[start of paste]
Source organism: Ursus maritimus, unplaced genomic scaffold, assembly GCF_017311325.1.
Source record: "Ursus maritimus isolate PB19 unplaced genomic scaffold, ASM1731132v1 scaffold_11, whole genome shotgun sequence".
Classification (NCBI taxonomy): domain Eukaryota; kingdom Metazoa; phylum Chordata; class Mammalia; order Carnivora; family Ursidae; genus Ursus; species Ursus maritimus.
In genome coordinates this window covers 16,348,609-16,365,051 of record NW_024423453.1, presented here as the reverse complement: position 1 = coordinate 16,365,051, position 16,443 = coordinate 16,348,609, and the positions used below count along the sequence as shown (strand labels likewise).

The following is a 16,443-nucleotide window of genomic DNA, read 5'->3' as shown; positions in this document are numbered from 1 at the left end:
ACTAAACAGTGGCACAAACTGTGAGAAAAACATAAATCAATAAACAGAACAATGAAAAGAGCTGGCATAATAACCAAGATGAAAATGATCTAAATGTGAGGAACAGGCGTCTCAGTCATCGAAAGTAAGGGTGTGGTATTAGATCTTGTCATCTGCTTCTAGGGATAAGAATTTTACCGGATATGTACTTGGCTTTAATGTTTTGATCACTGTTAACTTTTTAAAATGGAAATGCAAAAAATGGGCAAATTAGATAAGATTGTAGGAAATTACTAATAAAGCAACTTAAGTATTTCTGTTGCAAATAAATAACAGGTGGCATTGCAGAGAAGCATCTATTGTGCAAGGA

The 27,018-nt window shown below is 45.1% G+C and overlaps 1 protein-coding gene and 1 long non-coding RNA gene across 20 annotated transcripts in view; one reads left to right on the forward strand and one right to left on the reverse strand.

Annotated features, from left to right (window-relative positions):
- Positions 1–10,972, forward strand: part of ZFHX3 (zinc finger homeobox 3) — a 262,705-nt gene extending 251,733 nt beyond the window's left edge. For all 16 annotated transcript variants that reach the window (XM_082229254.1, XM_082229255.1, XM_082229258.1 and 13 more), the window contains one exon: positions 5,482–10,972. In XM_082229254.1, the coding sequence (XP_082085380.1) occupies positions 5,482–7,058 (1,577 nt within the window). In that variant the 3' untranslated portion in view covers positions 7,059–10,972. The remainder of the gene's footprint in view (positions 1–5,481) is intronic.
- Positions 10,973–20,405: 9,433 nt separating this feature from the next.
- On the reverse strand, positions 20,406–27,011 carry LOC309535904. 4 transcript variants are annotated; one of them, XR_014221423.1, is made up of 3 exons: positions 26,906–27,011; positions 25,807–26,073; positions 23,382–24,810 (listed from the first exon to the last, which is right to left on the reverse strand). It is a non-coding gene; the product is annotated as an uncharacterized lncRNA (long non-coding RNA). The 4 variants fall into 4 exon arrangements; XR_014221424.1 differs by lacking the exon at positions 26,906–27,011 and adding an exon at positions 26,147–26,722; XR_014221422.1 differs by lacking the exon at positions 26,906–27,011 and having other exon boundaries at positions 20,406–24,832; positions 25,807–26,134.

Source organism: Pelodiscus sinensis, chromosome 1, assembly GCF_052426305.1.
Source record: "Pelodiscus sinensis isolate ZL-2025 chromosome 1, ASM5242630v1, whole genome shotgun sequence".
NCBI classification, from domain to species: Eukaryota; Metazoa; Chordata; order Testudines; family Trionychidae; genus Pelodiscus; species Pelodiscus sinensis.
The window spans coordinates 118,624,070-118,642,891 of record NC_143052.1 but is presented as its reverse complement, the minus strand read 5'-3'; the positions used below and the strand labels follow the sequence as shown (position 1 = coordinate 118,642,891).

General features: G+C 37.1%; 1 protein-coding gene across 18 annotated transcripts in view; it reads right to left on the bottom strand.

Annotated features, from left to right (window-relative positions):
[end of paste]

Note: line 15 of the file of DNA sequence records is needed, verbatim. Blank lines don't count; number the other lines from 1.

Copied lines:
The window spans coordinates 118,624,070-118,642,891 of record NC_143052.1 but is presented as its reverse complement, the minus strand read 5'-3'; the positions used below and the strand labels follow the sequence as shown (position 1 = coordinate 118,642,891).